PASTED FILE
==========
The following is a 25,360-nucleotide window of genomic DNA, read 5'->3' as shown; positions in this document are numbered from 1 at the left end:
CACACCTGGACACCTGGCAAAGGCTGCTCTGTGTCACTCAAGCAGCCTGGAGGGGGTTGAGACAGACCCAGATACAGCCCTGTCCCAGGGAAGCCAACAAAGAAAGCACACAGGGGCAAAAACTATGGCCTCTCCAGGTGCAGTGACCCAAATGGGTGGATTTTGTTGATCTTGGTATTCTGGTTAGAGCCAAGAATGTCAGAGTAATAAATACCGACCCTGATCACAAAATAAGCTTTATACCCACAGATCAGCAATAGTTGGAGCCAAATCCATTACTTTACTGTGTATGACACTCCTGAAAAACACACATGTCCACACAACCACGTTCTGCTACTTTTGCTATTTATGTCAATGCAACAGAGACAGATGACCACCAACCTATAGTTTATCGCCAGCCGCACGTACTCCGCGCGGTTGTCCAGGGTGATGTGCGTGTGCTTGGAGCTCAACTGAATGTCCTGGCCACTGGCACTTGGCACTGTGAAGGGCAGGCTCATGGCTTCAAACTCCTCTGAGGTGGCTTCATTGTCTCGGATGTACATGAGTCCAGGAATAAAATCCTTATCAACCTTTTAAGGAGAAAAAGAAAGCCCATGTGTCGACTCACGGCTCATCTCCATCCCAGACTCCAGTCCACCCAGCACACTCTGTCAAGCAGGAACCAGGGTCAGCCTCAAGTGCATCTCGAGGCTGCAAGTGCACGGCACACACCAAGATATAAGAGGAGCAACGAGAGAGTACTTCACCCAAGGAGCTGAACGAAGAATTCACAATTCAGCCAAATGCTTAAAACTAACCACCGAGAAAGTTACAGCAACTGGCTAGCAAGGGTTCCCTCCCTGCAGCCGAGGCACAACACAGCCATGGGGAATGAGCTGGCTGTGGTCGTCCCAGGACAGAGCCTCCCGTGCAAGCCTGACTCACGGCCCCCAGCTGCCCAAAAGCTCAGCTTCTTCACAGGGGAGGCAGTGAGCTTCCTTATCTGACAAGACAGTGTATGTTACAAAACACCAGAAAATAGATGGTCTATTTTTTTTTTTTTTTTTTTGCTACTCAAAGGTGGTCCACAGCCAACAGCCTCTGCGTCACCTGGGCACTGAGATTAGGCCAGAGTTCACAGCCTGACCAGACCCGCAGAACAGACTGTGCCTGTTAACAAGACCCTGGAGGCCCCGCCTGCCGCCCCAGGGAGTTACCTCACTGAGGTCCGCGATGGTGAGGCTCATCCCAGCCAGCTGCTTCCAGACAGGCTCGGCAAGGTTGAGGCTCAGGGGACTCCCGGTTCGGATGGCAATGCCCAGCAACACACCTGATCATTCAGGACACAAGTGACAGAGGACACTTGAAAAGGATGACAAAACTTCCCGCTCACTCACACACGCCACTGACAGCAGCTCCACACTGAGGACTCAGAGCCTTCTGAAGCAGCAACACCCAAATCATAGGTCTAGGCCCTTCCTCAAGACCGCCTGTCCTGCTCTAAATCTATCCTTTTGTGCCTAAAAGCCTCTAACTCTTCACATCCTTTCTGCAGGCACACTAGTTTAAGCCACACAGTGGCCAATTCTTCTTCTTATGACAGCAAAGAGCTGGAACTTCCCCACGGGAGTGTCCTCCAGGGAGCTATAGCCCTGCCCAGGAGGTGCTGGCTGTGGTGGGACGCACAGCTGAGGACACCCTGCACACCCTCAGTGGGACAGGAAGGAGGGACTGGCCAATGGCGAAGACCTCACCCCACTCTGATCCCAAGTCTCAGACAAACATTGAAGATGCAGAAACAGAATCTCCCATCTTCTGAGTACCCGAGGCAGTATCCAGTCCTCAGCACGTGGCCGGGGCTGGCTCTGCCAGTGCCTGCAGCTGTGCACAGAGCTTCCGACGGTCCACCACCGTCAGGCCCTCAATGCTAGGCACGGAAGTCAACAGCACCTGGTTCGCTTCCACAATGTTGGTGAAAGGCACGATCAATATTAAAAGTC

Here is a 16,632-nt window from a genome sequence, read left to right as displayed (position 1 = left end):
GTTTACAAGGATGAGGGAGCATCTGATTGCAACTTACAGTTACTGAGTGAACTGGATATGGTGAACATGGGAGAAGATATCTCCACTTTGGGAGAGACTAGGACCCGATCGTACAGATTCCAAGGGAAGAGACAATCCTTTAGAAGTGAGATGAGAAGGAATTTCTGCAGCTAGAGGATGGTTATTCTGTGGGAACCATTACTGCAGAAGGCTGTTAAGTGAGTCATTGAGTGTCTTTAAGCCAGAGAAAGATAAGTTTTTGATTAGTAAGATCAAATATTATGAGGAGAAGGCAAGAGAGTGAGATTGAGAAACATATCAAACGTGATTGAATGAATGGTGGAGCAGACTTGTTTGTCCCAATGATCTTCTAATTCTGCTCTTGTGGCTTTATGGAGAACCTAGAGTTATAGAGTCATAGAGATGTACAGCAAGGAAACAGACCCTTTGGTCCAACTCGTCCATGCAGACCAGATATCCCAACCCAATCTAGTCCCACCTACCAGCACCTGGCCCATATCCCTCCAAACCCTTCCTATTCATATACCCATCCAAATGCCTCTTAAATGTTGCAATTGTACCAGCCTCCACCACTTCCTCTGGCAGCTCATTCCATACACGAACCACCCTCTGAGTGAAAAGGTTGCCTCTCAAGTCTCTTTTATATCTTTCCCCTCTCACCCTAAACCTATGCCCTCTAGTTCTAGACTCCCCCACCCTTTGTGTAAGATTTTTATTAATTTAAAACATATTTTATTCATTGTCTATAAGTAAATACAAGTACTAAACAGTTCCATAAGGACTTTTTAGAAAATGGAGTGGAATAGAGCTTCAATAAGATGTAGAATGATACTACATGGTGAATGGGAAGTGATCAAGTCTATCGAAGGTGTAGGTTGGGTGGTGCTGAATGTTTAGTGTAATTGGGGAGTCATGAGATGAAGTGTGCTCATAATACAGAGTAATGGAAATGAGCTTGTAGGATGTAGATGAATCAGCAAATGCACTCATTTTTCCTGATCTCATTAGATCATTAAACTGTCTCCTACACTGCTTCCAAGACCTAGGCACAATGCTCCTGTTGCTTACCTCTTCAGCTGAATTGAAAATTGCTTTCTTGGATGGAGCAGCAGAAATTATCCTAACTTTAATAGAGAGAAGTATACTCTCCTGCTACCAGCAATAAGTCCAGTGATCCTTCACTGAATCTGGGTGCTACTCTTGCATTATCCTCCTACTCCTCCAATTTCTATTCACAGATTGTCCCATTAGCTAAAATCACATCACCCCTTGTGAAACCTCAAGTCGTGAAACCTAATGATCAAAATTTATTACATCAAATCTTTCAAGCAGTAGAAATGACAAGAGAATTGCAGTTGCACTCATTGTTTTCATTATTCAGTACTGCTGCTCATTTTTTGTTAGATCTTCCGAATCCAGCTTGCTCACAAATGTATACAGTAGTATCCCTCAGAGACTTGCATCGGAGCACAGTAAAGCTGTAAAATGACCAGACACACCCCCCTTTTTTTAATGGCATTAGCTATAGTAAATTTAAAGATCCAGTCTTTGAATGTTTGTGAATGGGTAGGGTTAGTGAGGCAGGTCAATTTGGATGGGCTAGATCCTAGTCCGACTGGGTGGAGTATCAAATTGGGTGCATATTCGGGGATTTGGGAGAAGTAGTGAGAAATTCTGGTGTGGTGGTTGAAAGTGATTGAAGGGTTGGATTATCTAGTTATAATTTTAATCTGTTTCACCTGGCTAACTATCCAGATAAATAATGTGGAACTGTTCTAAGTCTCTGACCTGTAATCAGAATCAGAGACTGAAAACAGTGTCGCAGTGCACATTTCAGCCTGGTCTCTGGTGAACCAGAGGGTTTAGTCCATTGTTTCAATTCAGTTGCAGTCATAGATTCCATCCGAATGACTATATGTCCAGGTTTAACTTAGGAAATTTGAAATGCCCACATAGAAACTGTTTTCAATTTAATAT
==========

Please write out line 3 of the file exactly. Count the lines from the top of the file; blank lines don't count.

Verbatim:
Here is a 16,632-nt window from a genome sequence, read left to right as displayed (position 1 = left end):